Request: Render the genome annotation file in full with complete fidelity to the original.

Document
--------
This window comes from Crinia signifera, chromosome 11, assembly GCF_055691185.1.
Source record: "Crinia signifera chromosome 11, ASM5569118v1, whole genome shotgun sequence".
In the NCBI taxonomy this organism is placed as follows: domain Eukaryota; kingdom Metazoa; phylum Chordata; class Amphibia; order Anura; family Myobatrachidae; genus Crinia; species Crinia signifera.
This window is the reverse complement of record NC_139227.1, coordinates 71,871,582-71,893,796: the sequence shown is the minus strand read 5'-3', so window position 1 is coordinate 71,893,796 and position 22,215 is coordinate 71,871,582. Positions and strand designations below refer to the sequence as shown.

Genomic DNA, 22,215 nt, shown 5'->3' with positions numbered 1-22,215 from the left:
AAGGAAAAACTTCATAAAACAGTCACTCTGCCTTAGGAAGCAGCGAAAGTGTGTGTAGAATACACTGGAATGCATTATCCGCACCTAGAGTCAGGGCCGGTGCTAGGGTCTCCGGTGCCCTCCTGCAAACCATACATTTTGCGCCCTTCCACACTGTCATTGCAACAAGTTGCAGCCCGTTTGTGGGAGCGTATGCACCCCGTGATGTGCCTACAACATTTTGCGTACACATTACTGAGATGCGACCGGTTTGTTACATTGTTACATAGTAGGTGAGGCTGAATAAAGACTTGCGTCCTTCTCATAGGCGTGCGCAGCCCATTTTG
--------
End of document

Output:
This window comes from Crinia signifera, chromosome 11, assembly GCF_055691185.1.
Source record: "Crinia signifera chromosome 11, ASM5569118v1, whole genome shotgun sequence".
In the NCBI taxonomy this organism is placed as follows: domain Eukaryota; kingdom Metazoa; phylum Chordata; class Amphibia; order Anura; family Myobatrachidae; genus Crinia; species Crinia signifera.
This window is the reverse complement of record NC_139227.1, coordinates 71,871,582-71,893,796: the sequence shown is the minus strand read 5'-3', so window position 1 is coordinate 71,893,796 and position 22,215 is coordinate 71,871,582. Positions and strand designations below refer to the sequence as shown.

Genomic DNA, 22,215 nt, shown 5'->3' with positions numbered 1-22,215 from the left:
AAGGAAAAACTTCATAAAACAGTCACTCTGCCTTAGGAAGCAGCGAAAGTGTGTGTAGAATACACTGGAATGCATTATCCGCACCTAGAGTCAGGGCCGGTGCTAGGGTCTCCGGTGCCCTCCTGCAAACCATACATTTTGCGCCCTTCCACACTGTCATTGCAACAAGTTGCAGCCCGTTTGTGGGAGCGTATGCACCCCGTGATGTGCCTACAACATTTTGCGTACACATTACTGAGATGCGACCGGTTTGTTACATTGTTACATAGTAGGTGAGGCTGAATAAAGACTTGCGTCCTTCTCATAGGCGTGCGCAGCCCATTTTG